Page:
Andy, if you give us a general idea of your whereabouts there may well be a Melnet member that is local to you whom you could meet up with for a chat and a play on a box which might help inform your decision?

I'm in Nottingham.
Title: Re: Advice please if you would
Post by: Winston Smith on May 24, 2018, 10:22:20 PM
George's posting about whereabouts makes a lot of sense. I often wonder if I should change my location on here to WN T&W, which makes just about as much sense as some of the two letter state names from the USA.
But back to business; I originally started with an English concertina, imagining that I couldn't go wrong, seeing as the notes were the same no matter which direction the bellows were going. After a lot of years, I picked up an Anglo and was astonished at how difficult it was to play. When I came upon the 1 row melodeon, I couldn't believe how easy it was, and the next time I picked up an anglo, I was surprised that it too now seemed to be relatively easy. Whereas the good old English now seems as foreign as getting a tune out of a spacehopper!
The melodeon, as GPS says, is the most intuitive instrument I've yet come across, plus it makes a lot more of harmonious noise than the single reeds of a concertina. (Not that there's anything wrong with the concertina, mind you!)   
Title: Re: Advice please if you would
Post by: Jesse Smith on May 24, 2018, 10:32:25 PM
I agree with Greg about the value of a good second hand instrument. It can probably be sold on for about the same as what you paid. So maybe your budget is £900 pounds now, but in five years you've saved another £1000 and you get £700 for the old instrument, now you can trade up to a £1700 instrument.

Although you can get a second hand Hohner Pokerwork or Erica for well under £900 and I believe that could be a "forever" instrument for many people. Not sure you can get an anglo concertina of that quality for even double the price, unfortunately.

I don't have too much to contribute about the Anglo vs English concertina dilemma. I ended up here because I discovered I loved the Morris dance tunes in my tin whistle book and then I heard John Kirkpatrick's playing on Morris On and Plain Capers. It was only ever going to be melodeon or Anglo for me, and the melodeon seemed to be less expensive and have better support in terms of tutorials, etc. To me the English concertina is almost a classical instrument and doesn't come to my mind for dance music the way the Anglo does. There's something about the whole push-pull system that really fascinates me.
Title: Re: Advice please if you would
Post by: Andy Duckering on May 24, 2018, 10:53:02 PM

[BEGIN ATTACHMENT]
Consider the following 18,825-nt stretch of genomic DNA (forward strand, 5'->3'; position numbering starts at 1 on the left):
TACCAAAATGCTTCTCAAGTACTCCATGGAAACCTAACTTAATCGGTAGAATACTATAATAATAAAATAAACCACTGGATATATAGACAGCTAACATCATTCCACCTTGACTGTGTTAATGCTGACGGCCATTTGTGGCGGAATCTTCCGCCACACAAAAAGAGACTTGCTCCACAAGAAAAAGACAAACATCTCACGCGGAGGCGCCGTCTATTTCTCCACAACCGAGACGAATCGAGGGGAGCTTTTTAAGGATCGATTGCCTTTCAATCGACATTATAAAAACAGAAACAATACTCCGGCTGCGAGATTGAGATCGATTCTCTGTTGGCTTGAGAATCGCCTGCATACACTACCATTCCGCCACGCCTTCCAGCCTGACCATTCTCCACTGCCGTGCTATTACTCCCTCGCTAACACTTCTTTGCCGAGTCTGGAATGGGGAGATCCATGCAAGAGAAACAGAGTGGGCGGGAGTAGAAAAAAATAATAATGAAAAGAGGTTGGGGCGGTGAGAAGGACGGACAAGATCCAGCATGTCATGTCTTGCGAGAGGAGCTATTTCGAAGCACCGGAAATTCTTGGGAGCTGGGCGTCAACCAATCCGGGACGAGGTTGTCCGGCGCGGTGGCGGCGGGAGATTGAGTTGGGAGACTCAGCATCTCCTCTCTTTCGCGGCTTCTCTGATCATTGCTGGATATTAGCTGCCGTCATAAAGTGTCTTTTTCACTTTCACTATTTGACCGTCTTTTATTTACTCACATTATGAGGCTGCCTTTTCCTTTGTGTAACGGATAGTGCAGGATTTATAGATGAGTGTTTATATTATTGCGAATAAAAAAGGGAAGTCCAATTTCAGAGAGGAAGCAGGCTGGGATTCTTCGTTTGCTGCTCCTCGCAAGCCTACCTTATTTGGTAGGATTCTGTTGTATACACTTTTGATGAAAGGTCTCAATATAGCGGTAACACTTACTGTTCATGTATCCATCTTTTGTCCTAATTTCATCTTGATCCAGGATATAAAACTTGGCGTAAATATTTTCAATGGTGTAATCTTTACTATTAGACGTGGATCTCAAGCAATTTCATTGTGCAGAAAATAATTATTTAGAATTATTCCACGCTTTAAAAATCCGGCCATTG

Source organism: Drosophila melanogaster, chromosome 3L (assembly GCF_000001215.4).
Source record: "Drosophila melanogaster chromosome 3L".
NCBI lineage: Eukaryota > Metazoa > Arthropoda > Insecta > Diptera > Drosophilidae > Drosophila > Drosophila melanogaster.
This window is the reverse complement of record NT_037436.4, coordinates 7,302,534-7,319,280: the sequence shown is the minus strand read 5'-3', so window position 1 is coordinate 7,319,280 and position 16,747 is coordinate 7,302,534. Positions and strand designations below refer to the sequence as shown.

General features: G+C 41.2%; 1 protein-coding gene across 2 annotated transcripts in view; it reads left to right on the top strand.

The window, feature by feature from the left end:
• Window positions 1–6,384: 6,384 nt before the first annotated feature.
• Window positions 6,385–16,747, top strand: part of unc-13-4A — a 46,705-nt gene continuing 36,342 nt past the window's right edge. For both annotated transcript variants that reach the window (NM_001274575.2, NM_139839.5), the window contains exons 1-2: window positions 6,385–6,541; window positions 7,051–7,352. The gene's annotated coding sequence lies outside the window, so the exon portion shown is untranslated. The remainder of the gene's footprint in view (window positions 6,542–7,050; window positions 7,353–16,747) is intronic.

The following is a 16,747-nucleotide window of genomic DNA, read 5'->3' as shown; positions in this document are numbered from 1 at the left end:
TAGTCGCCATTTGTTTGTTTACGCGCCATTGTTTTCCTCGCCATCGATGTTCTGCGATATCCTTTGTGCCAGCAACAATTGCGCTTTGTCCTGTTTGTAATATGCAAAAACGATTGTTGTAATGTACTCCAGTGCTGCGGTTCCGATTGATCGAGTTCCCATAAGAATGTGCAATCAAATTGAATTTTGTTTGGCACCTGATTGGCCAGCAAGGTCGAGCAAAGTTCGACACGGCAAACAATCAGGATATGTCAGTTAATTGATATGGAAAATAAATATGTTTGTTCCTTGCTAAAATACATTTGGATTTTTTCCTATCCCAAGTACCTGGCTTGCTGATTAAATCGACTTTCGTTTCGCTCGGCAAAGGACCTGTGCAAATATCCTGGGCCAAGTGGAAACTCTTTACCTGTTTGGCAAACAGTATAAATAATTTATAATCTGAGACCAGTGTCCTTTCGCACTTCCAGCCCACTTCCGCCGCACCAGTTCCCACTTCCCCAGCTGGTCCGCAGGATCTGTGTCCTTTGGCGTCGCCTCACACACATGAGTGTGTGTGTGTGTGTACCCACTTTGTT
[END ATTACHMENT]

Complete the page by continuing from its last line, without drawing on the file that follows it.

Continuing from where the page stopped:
Although you can get a second hand Hohner Pokerwork or Erica for well under £900 and I believe that could be a "forever" instrument for many people. Not sure you can get an anglo concertina of that quality for even double the price, unfortunately.

I have noticed that the relative quality to price ratio in the Anglo market seems to be less than the other options.
Title: Re: Advice please if you would
Post by: richard.fleming on May 25, 2018, 08:00:07 AM
[quote author=george garside
The only snag with a melodeon  is that its range of keys is limited  eg DG is only good for D, G and some tunes in A can be managed  (and of course related minor keys)

Which is a pretty good reason not to get that sort of melodeon. But you could go for a semitone-apart box like a B/C or C#/D and then you'd be able to play in any key.
Title: Re: Advice please if you would
Post by: Theo on May 25, 2018, 08:04:41 AM
[quote author=george garside
The only snag with a melodeon  is that its range of keys is limited  eg DG is only good for D, G and some tunes in A can be managed  (and of course related minor keys)

Which is a pretty good reason not to get that sort of melodeon. But you could go for a semitone-apart box like a B/C or C#/D and then you'd be able to play in any key.

True, but in practice very few players of semitone boxes do play in any key. 
Title: Re: Advice please if you would
Post by: Thrupenny Bit on May 25, 2018, 08:32:20 AM
Hi Andy,
Welcome to the forum!

I seem to have taken an alternative route to melodeon. I played English Concertina for many years before taking on melodeon. There are several on this forum that play both, or have played both. I hope to transfer some of my learning about chords etc from melodeon back to concertina in the future when time allows and my melodeon playing has improved sufficiently.There might not be such a divide between English concertina and melodeon as many think.